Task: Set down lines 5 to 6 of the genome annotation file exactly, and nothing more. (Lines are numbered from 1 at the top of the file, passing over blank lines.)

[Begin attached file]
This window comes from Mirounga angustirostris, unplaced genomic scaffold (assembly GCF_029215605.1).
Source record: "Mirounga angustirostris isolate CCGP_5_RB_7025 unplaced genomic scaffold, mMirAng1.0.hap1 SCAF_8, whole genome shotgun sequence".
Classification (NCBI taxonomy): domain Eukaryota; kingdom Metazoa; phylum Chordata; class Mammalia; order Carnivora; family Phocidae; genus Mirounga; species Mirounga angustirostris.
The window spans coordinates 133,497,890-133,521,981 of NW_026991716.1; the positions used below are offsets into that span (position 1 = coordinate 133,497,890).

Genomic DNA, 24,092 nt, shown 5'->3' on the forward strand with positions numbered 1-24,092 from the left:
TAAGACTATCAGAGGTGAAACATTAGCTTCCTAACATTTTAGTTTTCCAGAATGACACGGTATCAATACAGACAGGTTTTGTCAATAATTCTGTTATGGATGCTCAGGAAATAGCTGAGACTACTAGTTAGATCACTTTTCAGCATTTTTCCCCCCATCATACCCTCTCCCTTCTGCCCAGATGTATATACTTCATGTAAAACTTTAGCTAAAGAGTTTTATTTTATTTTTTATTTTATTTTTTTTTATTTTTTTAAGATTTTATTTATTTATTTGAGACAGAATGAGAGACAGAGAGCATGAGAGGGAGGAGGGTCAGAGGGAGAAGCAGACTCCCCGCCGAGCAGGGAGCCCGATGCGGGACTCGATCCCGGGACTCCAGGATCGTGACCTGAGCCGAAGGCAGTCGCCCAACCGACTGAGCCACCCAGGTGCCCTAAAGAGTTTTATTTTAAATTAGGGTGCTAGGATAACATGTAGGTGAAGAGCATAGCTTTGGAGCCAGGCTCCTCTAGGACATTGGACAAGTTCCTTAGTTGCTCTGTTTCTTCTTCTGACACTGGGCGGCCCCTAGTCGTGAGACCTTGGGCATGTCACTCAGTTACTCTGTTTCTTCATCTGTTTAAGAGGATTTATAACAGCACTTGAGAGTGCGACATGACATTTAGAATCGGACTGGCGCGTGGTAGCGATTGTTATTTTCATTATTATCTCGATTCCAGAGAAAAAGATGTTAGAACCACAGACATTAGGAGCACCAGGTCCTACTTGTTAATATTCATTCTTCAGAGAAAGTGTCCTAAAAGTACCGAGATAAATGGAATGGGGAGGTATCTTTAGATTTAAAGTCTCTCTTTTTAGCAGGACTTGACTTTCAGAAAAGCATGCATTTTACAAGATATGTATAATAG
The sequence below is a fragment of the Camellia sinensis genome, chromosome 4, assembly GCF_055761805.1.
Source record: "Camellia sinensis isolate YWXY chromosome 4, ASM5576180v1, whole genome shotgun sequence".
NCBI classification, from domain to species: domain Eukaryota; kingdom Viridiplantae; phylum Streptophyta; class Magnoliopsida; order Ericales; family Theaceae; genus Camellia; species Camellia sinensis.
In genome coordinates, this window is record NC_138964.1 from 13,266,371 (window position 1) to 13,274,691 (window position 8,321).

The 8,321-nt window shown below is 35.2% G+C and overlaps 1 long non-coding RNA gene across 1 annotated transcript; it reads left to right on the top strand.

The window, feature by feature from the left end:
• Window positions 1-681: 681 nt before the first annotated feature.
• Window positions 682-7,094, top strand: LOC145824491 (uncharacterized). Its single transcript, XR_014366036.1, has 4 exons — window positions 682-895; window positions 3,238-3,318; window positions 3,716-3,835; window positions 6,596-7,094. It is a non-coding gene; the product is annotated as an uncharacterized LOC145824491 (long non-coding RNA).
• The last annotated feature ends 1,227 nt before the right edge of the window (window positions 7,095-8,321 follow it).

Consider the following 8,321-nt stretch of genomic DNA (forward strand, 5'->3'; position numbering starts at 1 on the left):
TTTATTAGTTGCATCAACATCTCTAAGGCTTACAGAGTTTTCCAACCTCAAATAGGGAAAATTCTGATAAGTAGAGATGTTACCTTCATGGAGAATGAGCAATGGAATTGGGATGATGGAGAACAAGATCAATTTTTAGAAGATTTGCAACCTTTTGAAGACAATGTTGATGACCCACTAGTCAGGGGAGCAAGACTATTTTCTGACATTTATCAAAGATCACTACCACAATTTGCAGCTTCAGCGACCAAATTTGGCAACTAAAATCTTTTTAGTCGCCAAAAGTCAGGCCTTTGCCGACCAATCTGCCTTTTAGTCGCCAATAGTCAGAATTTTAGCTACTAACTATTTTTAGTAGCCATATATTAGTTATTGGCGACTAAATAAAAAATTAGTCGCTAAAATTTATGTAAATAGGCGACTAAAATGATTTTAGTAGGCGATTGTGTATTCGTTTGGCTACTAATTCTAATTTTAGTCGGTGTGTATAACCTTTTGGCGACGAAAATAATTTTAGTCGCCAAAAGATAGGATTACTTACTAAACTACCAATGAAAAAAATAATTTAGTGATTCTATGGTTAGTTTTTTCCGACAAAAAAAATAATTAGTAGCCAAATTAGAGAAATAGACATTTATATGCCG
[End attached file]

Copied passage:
Genomic DNA, 24,092 nt, shown 5'->3' on the forward strand with positions numbered 1-24,092 from the left:
TAAGACTATCAGAGGTGAAACATTAGCTTCCTAACATTTTAGTTTTCCAGAATGACACGGTATCAATACAGACAGGTTTTGTCAATAATTCTGTTATGGATGCTCAGGAAATAGCTGAGACTACTAGTTAGATCACTTTTCAGCATTTTTCCCCCCATCATACCCTCTCCCTTCTGCCCAGATGTATATACTTCATGTAAAACTTTAGCTAAAGAGTTTTATTTTATTTTTTATTTTATTTTTTTTTATTTTTTTAAGATTTTATTTATTTATTTGAGACAGAATGAGAGACAGAGAGCATGAGAGGGAGGAGGGTCAGAGGGAGAAGCAGACTCCCCGCCGAGCAGGGAGCCCGATGCGGGACTCGATCCCGGGACTCCAGGATCGTGACCTGAGCCGAAGGCAGTCGCCCAACCGACTGAGCCACCCAGGTGCCCTAAAGAGTTTTATTTTAAATTAGGGTGCTAGGATAACATGTAGGTGAAGAGCATAGCTTTGGAGCCAGGCTCCTCTAGGACATTGGACAAGTTCCTTAGTTGCTCTGTTTCTTCTTCTGACACTGGGCGGCCCCTAGTCGTGAGACCTTGGGCATGTCACTCAGTTACTCTGTTTCTTCATCTGTTTAAGAGGATTTATAACAGCACTTGAGAGTGCGACATGACATTTAGAATCGGACTGGCGCGTGGTAGCGATTGTTATTTTCATTATTATCTCGATTCCAGAGAAAAAGATGTTAGAACCACAGACATTAGGAGCACCAGGTCCTACTTGTTAATATTCATTCTTCAGAGAAAGTGTCCTAAAAGTACCGAGATAAATGGAATGGGGAGGTATCTTTAGATTTAAAGTCTCTCTTTTTAGCAGGACTTGACTTTCAGAAAAGCATGCATTTTACAAGATATGTATAATAG